Page:Primitive Culture Vol 1.djvu/33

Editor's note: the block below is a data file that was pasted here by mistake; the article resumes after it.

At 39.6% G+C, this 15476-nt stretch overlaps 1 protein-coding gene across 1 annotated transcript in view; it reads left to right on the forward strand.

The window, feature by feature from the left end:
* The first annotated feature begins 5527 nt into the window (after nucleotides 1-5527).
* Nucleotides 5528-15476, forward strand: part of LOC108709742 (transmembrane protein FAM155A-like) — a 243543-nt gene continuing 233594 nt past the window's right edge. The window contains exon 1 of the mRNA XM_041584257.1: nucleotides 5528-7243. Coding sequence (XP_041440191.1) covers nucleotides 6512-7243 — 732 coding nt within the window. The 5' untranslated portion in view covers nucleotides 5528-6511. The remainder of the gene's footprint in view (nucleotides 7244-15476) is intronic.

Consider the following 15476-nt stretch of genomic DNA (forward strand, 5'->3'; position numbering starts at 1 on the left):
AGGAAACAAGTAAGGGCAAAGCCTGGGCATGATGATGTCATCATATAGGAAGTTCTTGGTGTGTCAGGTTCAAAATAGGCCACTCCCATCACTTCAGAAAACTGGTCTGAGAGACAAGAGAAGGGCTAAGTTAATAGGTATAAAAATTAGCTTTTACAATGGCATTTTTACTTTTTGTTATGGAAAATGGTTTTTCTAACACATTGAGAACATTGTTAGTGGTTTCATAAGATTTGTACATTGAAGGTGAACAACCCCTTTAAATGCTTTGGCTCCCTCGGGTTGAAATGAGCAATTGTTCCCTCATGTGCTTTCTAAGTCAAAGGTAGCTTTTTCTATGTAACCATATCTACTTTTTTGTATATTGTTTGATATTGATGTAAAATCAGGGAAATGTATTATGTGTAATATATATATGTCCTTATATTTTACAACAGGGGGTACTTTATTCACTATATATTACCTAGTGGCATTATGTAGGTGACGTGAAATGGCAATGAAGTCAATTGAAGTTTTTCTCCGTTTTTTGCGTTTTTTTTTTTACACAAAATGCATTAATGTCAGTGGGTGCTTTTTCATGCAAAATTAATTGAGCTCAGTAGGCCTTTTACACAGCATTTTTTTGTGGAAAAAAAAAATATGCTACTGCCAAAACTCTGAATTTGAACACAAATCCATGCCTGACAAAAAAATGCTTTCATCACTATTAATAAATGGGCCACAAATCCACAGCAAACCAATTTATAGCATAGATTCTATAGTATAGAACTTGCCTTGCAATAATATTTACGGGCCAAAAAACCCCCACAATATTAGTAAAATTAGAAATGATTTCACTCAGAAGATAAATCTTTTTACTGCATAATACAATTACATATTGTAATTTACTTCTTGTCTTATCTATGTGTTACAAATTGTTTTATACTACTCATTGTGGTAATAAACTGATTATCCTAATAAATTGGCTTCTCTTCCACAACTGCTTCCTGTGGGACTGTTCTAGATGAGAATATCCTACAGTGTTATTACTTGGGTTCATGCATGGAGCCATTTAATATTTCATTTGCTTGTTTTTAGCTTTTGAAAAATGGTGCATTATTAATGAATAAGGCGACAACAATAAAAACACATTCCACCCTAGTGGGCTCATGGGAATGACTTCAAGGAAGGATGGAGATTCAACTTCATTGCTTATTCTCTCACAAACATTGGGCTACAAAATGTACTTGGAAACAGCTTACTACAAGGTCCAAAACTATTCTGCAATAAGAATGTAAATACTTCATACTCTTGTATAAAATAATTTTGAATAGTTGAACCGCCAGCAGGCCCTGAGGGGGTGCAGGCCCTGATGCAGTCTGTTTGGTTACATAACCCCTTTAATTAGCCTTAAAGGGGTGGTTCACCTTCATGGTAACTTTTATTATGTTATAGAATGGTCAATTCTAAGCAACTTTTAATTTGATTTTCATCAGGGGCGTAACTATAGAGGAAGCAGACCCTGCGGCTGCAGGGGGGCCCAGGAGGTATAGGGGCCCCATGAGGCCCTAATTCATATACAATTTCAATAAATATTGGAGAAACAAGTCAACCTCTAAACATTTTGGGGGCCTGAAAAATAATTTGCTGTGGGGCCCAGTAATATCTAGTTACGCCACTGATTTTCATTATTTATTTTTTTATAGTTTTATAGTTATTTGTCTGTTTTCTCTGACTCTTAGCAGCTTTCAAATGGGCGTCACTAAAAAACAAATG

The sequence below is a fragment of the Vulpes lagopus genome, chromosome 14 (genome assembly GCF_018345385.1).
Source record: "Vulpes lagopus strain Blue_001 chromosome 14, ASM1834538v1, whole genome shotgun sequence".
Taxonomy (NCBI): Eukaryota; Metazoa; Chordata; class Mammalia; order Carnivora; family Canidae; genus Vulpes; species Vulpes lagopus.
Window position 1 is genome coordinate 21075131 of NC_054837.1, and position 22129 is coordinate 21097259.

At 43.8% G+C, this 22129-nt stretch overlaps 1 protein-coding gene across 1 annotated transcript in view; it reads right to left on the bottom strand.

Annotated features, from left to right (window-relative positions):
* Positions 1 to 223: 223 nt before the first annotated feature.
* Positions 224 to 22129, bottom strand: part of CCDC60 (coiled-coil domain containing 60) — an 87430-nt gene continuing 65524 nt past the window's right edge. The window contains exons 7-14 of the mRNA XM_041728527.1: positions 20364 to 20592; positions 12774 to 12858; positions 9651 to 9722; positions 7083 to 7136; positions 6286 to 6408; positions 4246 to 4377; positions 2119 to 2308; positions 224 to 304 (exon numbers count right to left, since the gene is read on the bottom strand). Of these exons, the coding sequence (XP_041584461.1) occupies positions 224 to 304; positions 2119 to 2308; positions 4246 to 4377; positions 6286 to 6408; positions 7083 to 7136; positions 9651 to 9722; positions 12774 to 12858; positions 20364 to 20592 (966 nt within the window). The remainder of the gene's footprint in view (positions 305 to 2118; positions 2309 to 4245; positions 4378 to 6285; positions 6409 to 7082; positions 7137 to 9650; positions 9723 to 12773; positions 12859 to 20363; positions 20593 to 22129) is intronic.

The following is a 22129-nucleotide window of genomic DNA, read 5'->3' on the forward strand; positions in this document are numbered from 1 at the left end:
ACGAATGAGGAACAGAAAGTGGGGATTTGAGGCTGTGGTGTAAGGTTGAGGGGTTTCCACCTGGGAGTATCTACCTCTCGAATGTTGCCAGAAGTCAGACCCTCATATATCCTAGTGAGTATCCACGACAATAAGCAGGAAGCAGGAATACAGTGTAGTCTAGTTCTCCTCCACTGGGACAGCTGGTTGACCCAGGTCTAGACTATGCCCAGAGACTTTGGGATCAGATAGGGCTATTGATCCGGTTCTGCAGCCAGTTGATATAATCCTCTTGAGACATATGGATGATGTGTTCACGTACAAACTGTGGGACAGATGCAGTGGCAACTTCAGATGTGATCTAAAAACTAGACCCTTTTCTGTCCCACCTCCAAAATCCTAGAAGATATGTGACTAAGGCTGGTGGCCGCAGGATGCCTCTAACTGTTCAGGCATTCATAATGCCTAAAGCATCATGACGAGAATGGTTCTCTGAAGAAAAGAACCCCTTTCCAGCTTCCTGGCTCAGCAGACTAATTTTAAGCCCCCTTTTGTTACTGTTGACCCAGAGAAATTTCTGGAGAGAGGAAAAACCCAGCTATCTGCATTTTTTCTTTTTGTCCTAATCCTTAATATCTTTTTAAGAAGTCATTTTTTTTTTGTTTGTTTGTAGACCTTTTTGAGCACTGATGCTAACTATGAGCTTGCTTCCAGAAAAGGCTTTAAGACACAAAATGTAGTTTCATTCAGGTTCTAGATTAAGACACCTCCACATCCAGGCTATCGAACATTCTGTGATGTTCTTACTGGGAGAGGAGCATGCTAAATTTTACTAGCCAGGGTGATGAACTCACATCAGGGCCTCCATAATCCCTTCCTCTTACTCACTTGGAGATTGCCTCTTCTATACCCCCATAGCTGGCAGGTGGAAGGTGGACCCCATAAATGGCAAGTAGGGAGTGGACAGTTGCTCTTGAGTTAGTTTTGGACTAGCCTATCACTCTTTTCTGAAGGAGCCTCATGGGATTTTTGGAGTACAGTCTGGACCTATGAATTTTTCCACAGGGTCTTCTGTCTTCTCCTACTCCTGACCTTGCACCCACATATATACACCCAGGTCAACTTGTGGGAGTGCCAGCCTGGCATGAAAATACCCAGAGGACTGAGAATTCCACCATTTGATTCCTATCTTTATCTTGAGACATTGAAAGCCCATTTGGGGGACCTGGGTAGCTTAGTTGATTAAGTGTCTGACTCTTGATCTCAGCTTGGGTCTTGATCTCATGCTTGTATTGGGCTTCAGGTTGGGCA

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or habits or beliefs being developed one out of another, for development in Culture is recognized by our most familiar knowledge. Mechanical invention supplies apt examples of the kind of development which affects civilization at large. In the history of fire-arms, the clumsy wheel-lock, in which a notched steel wheel revolved by means of a spring against a piece of pyrites till a spark caught the priming, led to the invention of the more serviceable flint-lock, of which a few still hang in the kitchens of our farm-houses for the boys to shoot small birds with at Christmas; the flint-lock in time passed by modification into the percussion-lock, which is just now changing its old-fashioned arrangement to be adapted from muzzle-loading to breech-loading. The mediæval astrolabe passed into the quadrant, now discarded in its turn by the seaman, who uses the more delicate sextant, and so it is through the history of one art and instrument after another. Such examples of progression are known to us as direct history, but so thoroughly is this notion of development at home in our minds, that by means of it we reconstruct lost history without scruple, trusting to general knowledge of the principles of human thought and action as a guide in putting the facts in their proper order. Whether chronicle speaks or is silent on the point, no one comparing a long-bow and a cross-bow would doubt that the cross-bow was a development arising from the simpler instrument. So among the fire-drills for igniting by friction, it seems clear on the face of the matter that the drill worked by a cord or bow is a later improvement on the clumsier primitive instrument twirled between the hands. That instructive class of specimens which antiquaries sometimes discover, bronze celts modelled on the heavy type of the stone hatchet, are scarcely explicable except as first steps in the transition from the Stone Age to the Bronze Age, to be followed soon by the next stage of progress, in which it is discovered that the new material is suited to a handier and less wasteful pattern. And thus, in the other branches of our history, there will come again